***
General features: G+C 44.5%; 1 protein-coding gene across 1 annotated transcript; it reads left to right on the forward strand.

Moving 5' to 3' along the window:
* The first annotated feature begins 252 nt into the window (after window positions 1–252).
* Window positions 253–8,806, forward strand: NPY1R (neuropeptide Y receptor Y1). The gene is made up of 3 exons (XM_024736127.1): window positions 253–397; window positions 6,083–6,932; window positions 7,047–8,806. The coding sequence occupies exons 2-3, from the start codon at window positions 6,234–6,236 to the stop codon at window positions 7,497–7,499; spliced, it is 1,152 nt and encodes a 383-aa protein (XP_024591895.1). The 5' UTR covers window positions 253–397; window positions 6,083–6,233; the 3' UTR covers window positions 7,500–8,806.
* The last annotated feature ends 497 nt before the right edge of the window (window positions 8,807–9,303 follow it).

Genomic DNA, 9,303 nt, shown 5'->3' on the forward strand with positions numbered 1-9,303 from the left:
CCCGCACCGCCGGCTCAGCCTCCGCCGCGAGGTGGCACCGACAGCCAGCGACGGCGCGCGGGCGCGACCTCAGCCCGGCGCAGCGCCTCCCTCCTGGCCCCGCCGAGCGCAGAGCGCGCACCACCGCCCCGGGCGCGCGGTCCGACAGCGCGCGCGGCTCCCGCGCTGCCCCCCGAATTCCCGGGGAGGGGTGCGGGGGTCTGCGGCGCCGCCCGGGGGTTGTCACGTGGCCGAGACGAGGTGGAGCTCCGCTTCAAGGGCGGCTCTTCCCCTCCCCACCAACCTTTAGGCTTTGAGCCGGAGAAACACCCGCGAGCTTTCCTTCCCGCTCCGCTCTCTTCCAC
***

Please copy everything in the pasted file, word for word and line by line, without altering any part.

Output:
General features: G+C 44.5%; 1 protein-coding gene across 1 annotated transcript; it reads left to right on the forward strand.

Moving 5' to 3' along the window:
* The first annotated feature begins 252 nt into the window (after window positions 1–252).
* Window positions 253–8,806, forward strand: NPY1R (neuropeptide Y receptor Y1). The gene is made up of 3 exons (XM_024736127.1): window positions 253–397; window positions 6,083–6,932; window positions 7,047–8,806. The coding sequence occupies exons 2-3, from the start codon at window positions 6,234–6,236 to the stop codon at window positions 7,497–7,499; spliced, it is 1,152 nt and encodes a 383-aa protein (XP_024591895.1). The 5' UTR covers window positions 253–397; window positions 6,083–6,233; the 3' UTR covers window positions 7,500–8,806.
* The last annotated feature ends 497 nt before the right edge of the window (window positions 8,807–9,303 follow it).

Genomic DNA, 9,303 nt, shown 5'->3' on the forward strand with positions numbered 1-9,303 from the left:
CCCGCACCGCCGGCTCAGCCTCCGCCGCGAGGTGGCACCGACAGCCAGCGACGGCGCGCGGGCGCGACCTCAGCCCGGCGCAGCGCCTCCCTCCTGGCCCCGCCGAGCGCAGAGCGCGCACCACCGCCCCGGGCGCGCGGTCCGACAGCGCGCGCGGCTCCCGCGCTGCCCCCCGAATTCCCGGGGAGGGGTGCGGGGGTCTGCGGCGCCGCCCGGGGGTTGTCACGTGGCCGAGACGAGGTGGAGCTCCGCTTCAAGGGCGGCTCTTCCCCTCCCCACCAACCTTTAGGCTTTGAGCCGGAGAAACACCCGCGAGCTTTCCTTCCCGCTCCGCTCTCTTCCAC